How to Train Your Dog to Detect Panic Attacks

Hard
6-9 Months
Work

Introduction

People who suffer from panic attacks experience debilitating symptoms, including intense fear and discomfort, pounding or accelerated heart rate, sweating, trembling, shortness of breath, dizziness, nausea and other unpleasant symptoms. Unlike anxiety attacks, which tend to be triggered by a stressor in the environment, panic attacks are unpredictable and arise without warning. Sufferers of panic attacks can end up being limited in their ability to function normally because of an inability to work, attend events, or even perform routine tasks such as shopping or attending appointments.

A service dog trained to detect and warn their hander of an impending panic attack, so that the handler can move to a safe place, take medication, or practice other therapeutic techniques to alleviate the panic attack, can allow a panic attack sufferer to participate in activities they previously were unable to. This improved function can allow them to work, attend functions, and perform daily routine activities with confidence that they have a way of managing their attacks.


Defining Tasks

A panic attack detection dog alerts their owner when they detect signs of an impending panic attack. Dogs trained to perform this task can detect a panic attack several minutes before the person recognizes the signs, allowing sufferers to remove themselves from a situation, go to a safe place, get medication, or practice relaxation techniques. This gives the panic attack sufferer confidence that they can manage their condition. Panic attack detection dogs can also provide assistance by protecting their handlers with their bodies, leading them to a safe place, notifying a loved one, or fetching/carrying medication or a phone.

Service dogs used for detecting panic attacks should be certified as service dogs to gain access to public places where they will accompany their handlers. A dog with an obedient, calm, gentle temperament in diverse situations and environments, and around different people where many distractions are present, will be required.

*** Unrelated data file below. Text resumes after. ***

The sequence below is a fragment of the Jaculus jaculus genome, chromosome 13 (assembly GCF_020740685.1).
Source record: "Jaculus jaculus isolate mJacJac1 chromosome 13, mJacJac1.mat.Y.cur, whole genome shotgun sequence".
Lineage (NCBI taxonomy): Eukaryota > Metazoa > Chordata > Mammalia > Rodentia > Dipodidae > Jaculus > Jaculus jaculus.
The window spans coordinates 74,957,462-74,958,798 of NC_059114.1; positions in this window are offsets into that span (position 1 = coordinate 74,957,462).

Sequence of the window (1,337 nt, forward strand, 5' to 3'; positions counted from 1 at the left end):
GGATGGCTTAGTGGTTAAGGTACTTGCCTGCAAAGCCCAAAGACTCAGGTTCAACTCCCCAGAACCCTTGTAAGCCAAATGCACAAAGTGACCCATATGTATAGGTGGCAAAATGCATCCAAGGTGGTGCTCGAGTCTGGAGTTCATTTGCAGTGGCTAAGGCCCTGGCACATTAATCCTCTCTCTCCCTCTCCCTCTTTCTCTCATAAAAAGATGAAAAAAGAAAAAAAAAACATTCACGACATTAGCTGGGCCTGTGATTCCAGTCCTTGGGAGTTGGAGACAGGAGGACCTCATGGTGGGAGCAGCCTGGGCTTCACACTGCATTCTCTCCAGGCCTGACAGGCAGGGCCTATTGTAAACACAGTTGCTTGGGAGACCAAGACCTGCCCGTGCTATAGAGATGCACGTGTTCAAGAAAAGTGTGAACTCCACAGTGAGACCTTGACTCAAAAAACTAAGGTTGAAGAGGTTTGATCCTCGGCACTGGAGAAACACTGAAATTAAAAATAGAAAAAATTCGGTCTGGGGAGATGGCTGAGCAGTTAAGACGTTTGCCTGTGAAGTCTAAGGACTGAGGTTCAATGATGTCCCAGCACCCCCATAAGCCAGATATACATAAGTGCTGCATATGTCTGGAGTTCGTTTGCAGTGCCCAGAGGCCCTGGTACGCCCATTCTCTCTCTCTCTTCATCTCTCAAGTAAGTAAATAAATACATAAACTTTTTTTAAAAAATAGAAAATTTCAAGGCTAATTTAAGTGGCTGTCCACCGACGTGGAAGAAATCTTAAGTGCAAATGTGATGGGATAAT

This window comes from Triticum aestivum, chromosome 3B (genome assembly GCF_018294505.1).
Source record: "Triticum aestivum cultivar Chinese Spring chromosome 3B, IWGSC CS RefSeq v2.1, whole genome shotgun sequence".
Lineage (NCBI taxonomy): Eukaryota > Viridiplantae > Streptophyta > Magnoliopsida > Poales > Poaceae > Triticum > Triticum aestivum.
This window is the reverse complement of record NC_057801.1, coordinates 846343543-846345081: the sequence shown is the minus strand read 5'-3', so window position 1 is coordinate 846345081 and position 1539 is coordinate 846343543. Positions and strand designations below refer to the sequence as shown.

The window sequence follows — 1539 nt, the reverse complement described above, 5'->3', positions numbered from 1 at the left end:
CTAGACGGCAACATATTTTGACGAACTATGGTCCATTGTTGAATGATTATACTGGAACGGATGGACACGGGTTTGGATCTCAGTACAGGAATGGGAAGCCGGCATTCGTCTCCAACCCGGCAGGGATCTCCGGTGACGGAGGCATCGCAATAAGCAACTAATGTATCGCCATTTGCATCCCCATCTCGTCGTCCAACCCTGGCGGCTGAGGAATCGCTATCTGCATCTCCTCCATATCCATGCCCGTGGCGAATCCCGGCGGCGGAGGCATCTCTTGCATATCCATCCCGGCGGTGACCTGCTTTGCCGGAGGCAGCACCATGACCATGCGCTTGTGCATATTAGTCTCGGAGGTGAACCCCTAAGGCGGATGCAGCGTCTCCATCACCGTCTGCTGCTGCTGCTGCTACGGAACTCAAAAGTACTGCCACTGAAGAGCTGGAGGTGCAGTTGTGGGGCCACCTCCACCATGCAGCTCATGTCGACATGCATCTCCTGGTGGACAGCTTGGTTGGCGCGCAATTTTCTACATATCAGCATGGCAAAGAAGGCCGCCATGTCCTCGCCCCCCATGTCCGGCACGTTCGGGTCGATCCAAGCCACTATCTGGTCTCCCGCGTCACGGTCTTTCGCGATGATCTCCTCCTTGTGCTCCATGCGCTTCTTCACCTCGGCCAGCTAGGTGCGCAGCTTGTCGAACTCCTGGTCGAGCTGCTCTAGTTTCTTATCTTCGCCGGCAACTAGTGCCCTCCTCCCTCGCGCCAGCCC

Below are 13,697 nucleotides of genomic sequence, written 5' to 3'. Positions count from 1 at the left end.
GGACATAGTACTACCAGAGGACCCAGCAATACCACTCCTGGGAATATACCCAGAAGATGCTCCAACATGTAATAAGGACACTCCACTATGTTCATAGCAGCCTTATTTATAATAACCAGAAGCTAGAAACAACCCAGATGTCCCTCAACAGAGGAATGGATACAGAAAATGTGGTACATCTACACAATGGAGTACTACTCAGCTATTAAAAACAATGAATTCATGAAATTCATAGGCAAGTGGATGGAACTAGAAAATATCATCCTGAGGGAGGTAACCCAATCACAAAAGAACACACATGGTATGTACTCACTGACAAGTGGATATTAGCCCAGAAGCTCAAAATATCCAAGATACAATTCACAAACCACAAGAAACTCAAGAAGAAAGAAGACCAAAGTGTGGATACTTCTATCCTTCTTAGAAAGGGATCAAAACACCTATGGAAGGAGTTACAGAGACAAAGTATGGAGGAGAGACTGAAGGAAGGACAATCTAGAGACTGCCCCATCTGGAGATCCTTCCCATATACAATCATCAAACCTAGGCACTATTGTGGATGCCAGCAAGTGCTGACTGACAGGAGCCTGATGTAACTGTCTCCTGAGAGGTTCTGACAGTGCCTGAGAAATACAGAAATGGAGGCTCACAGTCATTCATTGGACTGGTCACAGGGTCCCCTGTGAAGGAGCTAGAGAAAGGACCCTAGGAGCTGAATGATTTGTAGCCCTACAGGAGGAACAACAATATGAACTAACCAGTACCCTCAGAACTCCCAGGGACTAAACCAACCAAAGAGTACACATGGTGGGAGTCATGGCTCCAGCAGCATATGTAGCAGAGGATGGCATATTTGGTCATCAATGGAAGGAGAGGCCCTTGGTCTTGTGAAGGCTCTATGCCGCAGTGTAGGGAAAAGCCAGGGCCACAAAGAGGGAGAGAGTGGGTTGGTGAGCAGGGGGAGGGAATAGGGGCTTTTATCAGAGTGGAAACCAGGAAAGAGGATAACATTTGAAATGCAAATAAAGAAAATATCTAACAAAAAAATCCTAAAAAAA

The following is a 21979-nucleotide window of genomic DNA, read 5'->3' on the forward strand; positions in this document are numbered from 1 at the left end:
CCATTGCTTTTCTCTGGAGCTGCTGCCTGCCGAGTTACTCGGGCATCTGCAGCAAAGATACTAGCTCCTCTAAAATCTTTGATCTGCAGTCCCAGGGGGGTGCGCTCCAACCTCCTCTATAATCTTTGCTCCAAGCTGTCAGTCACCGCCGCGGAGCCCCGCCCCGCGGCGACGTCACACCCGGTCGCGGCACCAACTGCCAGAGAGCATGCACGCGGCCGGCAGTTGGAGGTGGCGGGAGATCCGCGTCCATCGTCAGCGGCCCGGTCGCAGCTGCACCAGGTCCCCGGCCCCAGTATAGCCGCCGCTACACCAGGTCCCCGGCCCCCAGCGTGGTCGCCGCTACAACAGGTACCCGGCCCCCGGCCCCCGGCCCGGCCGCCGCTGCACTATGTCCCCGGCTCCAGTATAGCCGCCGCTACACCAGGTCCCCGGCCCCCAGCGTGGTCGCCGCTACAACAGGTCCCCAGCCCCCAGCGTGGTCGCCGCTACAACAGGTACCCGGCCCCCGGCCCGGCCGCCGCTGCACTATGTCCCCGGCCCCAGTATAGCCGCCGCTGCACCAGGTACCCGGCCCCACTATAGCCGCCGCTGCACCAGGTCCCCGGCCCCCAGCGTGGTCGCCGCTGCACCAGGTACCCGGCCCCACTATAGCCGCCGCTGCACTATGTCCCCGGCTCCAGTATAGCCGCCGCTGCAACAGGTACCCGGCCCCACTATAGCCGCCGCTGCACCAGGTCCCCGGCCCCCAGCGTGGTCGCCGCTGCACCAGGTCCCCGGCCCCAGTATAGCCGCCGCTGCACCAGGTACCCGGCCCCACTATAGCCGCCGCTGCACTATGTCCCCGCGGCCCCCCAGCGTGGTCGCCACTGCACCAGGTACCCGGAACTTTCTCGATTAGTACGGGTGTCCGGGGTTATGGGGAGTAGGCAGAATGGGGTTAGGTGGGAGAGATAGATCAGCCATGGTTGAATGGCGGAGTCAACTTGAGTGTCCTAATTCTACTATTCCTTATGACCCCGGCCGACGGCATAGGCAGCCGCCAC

Getting Started

If you suffer from panic attacks, you will need to determine what symptoms specific of your panic attack you will want your dog to alert to. Having a friend or family member video a panic attack may be helpful to identify cues that your dog can be trained to alert to. Cues such as increased heart rate, breathing, or muscle tremors may be useful signs that your dog can be trained to identify that would indicate a panic attack is imminent. You will also determine what sort of alert your dog will perform to let you know that a panic attack is about to occur Many owners have their dog nudge their hand or leg, or put a paw on their leg, to notify them that a panic attack is imminent.

You should investigate certification for service dogs in your area to allow your dog to accompany you in public to places not normally accessible by pet dogs. Obedience and temperament testing will be part of any certification and should be addressed prior to training.

The Associate with Alert Method

Effective
0 Votes
Step
1
Reward alert
Teach an alert behavior such as a nose nudge. Capture the behavior and reward with treats.
Step
2
Command alert
Now add a verbal cue for the behavior.
Step
3
Vary
Change position and train your dog to perform an alert in several different places and while you are sitting or standing in response to a verbal cue.
Step
4
Choose cue
Identify a panic attack symptom, for example scratching, touching face, or fidgeting, which will be your dog’s cue you are about to have a panic attack.
Step
5
Provide cue